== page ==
what pushed the brewing industry into the national industry
spotlight was the development of refrigeration in the late
19th century. Before refrigeration, brewers scheduled the
various heating and cooling phases of the brewing process
by the seasonal outdoor temperatures. During winter, breweries
cut ice from ponds, lakes and rivers and stored it in underground
cellars for use in brewing and storing the barrels of beer.
But with refrigeration beer now could be made year round.
And more importantly, beer could be shipped greater distances
without the fear of spoiling. Rail networks already crisscrossed
the country. With the help of refrigerated rail cars, called
"reefers", larger breweries from Milwaukee, Chicago and St.
Louis could now send their beer to communities along the rail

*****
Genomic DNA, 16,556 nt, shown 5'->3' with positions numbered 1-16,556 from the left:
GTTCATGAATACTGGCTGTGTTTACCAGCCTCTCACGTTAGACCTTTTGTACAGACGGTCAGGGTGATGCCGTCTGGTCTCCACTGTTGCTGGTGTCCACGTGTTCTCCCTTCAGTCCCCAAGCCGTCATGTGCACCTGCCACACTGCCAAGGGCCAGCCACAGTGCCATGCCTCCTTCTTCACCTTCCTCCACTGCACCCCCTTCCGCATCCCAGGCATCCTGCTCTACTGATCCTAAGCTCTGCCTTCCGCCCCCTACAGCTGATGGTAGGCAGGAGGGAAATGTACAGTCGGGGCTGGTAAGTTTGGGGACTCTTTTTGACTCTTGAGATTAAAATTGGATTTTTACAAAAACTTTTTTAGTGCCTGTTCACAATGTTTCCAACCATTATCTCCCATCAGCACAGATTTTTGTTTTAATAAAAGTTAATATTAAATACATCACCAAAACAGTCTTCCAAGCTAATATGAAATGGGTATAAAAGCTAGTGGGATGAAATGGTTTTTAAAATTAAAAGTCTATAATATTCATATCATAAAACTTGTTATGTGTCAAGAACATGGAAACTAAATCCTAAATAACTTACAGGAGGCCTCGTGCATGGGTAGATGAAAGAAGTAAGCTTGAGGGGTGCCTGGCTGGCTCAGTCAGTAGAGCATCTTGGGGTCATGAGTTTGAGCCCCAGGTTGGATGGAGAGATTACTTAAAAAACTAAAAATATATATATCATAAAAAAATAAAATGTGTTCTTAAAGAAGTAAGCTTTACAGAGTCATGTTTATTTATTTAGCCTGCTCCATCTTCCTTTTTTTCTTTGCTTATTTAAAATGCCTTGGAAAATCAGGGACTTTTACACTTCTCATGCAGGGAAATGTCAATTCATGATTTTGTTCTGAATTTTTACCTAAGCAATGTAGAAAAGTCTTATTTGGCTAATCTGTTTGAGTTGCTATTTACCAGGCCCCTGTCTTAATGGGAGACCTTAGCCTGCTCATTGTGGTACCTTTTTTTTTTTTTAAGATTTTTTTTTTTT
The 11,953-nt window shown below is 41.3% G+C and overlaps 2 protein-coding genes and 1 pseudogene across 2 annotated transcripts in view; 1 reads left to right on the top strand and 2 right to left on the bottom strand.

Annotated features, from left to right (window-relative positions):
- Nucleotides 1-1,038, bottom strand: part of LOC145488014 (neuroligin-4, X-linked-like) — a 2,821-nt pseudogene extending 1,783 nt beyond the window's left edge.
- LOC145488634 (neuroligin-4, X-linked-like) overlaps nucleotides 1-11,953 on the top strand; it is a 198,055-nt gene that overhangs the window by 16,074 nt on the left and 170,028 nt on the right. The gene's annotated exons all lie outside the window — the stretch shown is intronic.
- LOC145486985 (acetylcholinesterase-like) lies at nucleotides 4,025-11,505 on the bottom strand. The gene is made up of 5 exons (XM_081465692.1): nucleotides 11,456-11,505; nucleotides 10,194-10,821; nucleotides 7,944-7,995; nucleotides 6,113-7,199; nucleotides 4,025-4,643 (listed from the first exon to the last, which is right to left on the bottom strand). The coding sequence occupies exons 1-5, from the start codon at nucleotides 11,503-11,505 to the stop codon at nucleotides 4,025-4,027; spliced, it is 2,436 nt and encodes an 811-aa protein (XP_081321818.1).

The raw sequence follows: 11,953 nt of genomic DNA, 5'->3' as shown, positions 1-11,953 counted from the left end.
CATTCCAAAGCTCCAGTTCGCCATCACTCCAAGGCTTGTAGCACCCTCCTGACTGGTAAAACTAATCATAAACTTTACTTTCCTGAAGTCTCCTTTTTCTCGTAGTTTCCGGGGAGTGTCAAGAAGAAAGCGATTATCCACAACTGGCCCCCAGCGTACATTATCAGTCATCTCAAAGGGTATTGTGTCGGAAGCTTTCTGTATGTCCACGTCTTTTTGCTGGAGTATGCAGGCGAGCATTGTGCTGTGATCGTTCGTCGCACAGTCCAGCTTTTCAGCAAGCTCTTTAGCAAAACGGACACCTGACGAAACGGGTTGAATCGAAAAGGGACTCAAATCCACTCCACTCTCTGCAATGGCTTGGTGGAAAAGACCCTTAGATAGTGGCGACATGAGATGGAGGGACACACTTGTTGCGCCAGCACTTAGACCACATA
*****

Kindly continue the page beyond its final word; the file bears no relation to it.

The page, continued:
lines. Agents in each town would arrange for the beer to be
delivered to each tavern. If the amount of local business
justified the expense, a brewery would build a local beer
depot would have an ice house, warehouse, offices and stables
for the delivery wagons. If local business continued to grow,
the brewery would build a bottling operation, and then perhaps
a brewing branch.
production techniques meant better quality and increased production
of beer. That's the good news. Sadly, this also meant a decrease
in breweries who couldn't keep up the cost of production.
So even though beer sales increased from 13 million barrels
in 1880 to 59.5 million in 1910, the number of breweries had
decreased from 1800 to 1500. The large, highly-mechanized
firms such as Anheuser-Busch, Blatz, Lemp, Pabst and Schlitz
began to invade local markets and emerge as the brands people